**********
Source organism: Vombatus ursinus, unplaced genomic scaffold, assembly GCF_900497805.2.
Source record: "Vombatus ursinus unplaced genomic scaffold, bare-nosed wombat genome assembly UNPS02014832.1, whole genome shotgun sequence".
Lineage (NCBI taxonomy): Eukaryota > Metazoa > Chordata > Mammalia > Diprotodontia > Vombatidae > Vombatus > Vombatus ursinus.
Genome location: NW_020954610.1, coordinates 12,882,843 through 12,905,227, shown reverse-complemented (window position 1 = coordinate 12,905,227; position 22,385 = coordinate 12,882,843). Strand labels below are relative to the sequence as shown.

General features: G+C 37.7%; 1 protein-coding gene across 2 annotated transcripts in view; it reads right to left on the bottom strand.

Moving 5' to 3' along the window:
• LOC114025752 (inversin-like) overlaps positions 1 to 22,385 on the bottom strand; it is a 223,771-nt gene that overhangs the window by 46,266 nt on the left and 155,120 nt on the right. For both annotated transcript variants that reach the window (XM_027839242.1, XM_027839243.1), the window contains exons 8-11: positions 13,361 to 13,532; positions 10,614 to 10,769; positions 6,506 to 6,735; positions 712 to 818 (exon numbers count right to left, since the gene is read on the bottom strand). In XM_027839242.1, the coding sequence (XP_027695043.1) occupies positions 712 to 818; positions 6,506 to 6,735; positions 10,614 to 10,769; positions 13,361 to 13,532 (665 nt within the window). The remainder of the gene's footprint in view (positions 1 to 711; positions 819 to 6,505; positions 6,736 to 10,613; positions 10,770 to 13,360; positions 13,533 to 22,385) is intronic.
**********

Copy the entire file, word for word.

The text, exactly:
Source organism: Vombatus ursinus, unplaced genomic scaffold, assembly GCF_900497805.2.
Source record: "Vombatus ursinus unplaced genomic scaffold, bare-nosed wombat genome assembly UNPS02014832.1, whole genome shotgun sequence".
Lineage (NCBI taxonomy): Eukaryota > Metazoa > Chordata > Mammalia > Diprotodontia > Vombatidae > Vombatus > Vombatus ursinus.
Genome location: NW_020954610.1, coordinates 12,882,843 through 12,905,227, shown reverse-complemented (window position 1 = coordinate 12,905,227; position 22,385 = coordinate 12,882,843). Strand labels below are relative to the sequence as shown.

General features: G+C 37.7%; 1 protein-coding gene across 2 annotated transcripts in view; it reads right to left on the bottom strand.

Moving 5' to 3' along the window:
• LOC114025752 (inversin-like) overlaps positions 1 to 22,385 on the bottom strand; it is a 223,771-nt gene that overhangs the window by 46,266 nt on the left and 155,120 nt on the right. For both annotated transcript variants that reach the window (XM_027839242.1, XM_027839243.1), the window contains exons 8-11: positions 13,361 to 13,532; positions 10,614 to 10,769; positions 6,506 to 6,735; positions 712 to 818 (exon numbers count right to left, since the gene is read on the bottom strand). In XM_027839242.1, the coding sequence (XP_027695043.1) occupies positions 712 to 818; positions 6,506 to 6,735; positions 10,614 to 10,769; positions 13,361 to 13,532 (665 nt within the window). The remainder of the gene's footprint in view (positions 1 to 711; positions 819 to 6,505; positions 6,736 to 10,613; positions 10,770 to 13,360; positions 13,533 to 22,385) is intronic.